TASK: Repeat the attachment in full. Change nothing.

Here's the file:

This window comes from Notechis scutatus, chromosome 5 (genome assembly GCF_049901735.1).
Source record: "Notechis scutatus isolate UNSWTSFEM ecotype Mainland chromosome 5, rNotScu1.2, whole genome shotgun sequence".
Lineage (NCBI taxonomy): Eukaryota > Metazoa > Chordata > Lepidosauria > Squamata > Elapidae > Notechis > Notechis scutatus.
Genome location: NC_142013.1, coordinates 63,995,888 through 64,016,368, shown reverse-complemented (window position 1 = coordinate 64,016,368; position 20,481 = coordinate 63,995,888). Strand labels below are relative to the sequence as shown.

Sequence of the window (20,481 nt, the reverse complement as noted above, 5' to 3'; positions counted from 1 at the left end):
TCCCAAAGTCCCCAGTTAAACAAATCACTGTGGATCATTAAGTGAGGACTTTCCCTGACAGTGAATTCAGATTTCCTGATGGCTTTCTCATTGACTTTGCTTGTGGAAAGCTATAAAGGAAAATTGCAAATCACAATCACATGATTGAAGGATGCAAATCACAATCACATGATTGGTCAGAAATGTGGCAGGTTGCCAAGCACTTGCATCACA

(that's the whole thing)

This window comes from Notechis scutatus, chromosome 5 (genome assembly GCF_049901735.1).
Source record: "Notechis scutatus isolate UNSWTSFEM ecotype Mainland chromosome 5, rNotScu1.2, whole genome shotgun sequence".
Lineage (NCBI taxonomy): Eukaryota > Metazoa > Chordata > Lepidosauria > Squamata > Elapidae > Notechis > Notechis scutatus.
Genome location: NC_142013.1, coordinates 63,995,888 through 64,016,368, shown reverse-complemented (window position 1 = coordinate 64,016,368; position 20,481 = coordinate 63,995,888). Strand labels below are relative to the sequence as shown.

Sequence of the window (20,481 nt, the reverse complement as noted above, 5' to 3'; positions counted from 1 at the left end):
TCCCAAAGTCCCCAGTTAAACAAATCACTGTGGATCATTAAGTGAGGACTTTCCCTGACAGTGAATTCAGATTTCCTGATGGCTTTCTCATTGACTTTGCTTGTGGAAAGCTATAAAGGAAAATTGCAAATCACAATCACATGATTGAAGGATGCAAATCACAATCACATGATTGGTCAGAAATGTGGCAGGTTGCCAAGCACTTGCATCACA